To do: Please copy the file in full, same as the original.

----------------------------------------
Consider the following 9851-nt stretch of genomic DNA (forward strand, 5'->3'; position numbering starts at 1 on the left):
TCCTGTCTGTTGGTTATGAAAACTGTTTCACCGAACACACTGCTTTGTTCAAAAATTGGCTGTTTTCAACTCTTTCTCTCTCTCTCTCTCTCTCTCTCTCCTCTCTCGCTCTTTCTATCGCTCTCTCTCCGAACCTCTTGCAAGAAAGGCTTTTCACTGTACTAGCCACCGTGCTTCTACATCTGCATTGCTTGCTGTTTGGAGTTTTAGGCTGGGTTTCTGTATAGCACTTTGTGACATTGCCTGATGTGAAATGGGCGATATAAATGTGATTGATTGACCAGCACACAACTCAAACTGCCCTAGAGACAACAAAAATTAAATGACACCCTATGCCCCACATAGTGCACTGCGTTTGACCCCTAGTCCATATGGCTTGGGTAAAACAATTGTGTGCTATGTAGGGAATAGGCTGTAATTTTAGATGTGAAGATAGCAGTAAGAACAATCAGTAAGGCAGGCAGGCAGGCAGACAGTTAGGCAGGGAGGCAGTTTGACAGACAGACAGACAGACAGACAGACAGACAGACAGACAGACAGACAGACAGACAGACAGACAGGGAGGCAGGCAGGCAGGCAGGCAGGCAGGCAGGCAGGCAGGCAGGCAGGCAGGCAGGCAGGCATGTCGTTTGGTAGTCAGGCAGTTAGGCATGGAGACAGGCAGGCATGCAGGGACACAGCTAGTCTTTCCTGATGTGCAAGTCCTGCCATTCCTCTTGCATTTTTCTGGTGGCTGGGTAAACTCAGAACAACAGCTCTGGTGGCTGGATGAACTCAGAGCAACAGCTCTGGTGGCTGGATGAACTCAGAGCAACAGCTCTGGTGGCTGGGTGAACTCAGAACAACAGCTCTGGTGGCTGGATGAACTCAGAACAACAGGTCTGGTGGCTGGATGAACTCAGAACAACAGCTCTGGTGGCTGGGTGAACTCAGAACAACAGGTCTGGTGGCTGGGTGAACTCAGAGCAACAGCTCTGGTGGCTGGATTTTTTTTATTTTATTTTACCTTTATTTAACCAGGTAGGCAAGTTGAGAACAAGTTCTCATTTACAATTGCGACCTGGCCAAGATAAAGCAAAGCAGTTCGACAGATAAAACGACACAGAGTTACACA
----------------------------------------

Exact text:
Consider the following 9851-nt stretch of genomic DNA (forward strand, 5'->3'; position numbering starts at 1 on the left):
TCCTGTCTGTTGGTTATGAAAACTGTTTCACCGAACACACTGCTTTGTTCAAAAATTGGCTGTTTTCAACTCTTTCTCTCTCTCTCTCTCTCTCTCTCTCCTCTCTCGCTCTTTCTATCGCTCTCTCTCCGAACCTCTTGCAAGAAAGGCTTTTCACTGTACTAGCCACCGTGCTTCTACATCTGCATTGCTTGCTGTTTGGAGTTTTAGGCTGGGTTTCTGTATAGCACTTTGTGACATTGCCTGATGTGAAATGGGCGATATAAATGTGATTGATTGACCAGCACACAACTCAAACTGCCCTAGAGACAACAAAAATTAAATGACACCCTATGCCCCACATAGTGCACTGCGTTTGACCCCTAGTCCATATGGCTTGGGTAAAACAATTGTGTGCTATGTAGGGAATAGGCTGTAATTTTAGATGTGAAGATAGCAGTAAGAACAATCAGTAAGGCAGGCAGGCAGGCAGACAGTTAGGCAGGGAGGCAGTTTGACAGACAGACAGACAGACAGACAGACAGACAGACAGACAGACAGACAGACAGACAGACAGACAGGGAGGCAGGCAGGCAGGCAGGCAGGCAGGCAGGCAGGCAGGCAGGCAGGCAGGCAGGCAGGCATGTCGTTTGGTAGTCAGGCAGTTAGGCATGGAGACAGGCAGGCATGCAGGGACACAGCTAGTCTTTCCTGATGTGCAAGTCCTGCCATTCCTCTTGCATTTTTCTGGTGGCTGGGTAAACTCAGAACAACAGCTCTGGTGGCTGGATGAACTCAGAGCAACAGCTCTGGTGGCTGGATGAACTCAGAGCAACAGCTCTGGTGGCTGGGTGAACTCAGAACAACAGCTCTGGTGGCTGGATGAACTCAGAACAACAGGTCTGGTGGCTGGATGAACTCAGAACAACAGCTCTGGTGGCTGGGTGAACTCAGAACAACAGGTCTGGTGGCTGGGTGAACTCAGAGCAACAGCTCTGGTGGCTGGATTTTTTTTATTTTATTTTACCTTTATTTAACCAGGTAGGCAAGTTGAGAACAAGTTCTCATTTACAATTGCGACCTGGCCAAGATAAAGCAAAGCAGTTCGACAGATAAAACGACACAGAGTTACACA